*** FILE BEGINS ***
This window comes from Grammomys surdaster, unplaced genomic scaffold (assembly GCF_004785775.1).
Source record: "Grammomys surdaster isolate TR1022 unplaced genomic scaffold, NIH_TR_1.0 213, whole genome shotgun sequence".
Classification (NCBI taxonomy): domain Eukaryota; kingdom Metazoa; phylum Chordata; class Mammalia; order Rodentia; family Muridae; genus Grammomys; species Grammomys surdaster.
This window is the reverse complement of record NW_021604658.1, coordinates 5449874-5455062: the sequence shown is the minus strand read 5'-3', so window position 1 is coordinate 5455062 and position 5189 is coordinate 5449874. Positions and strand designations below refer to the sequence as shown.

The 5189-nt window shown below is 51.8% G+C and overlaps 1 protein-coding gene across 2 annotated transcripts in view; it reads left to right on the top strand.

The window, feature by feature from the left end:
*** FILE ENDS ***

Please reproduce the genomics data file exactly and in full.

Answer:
This window comes from Grammomys surdaster, unplaced genomic scaffold (assembly GCF_004785775.1).
Source record: "Grammomys surdaster isolate TR1022 unplaced genomic scaffold, NIH_TR_1.0 213, whole genome shotgun sequence".
Classification (NCBI taxonomy): domain Eukaryota; kingdom Metazoa; phylum Chordata; class Mammalia; order Rodentia; family Muridae; genus Grammomys; species Grammomys surdaster.
This window is the reverse complement of record NW_021604658.1, coordinates 5449874-5455062: the sequence shown is the minus strand read 5'-3', so window position 1 is coordinate 5455062 and position 5189 is coordinate 5449874. Positions and strand designations below refer to the sequence as shown.

The 5189-nt window shown below is 51.8% G+C and overlaps 1 protein-coding gene across 2 annotated transcripts in view; it reads left to right on the top strand.

The window, feature by feature from the left end: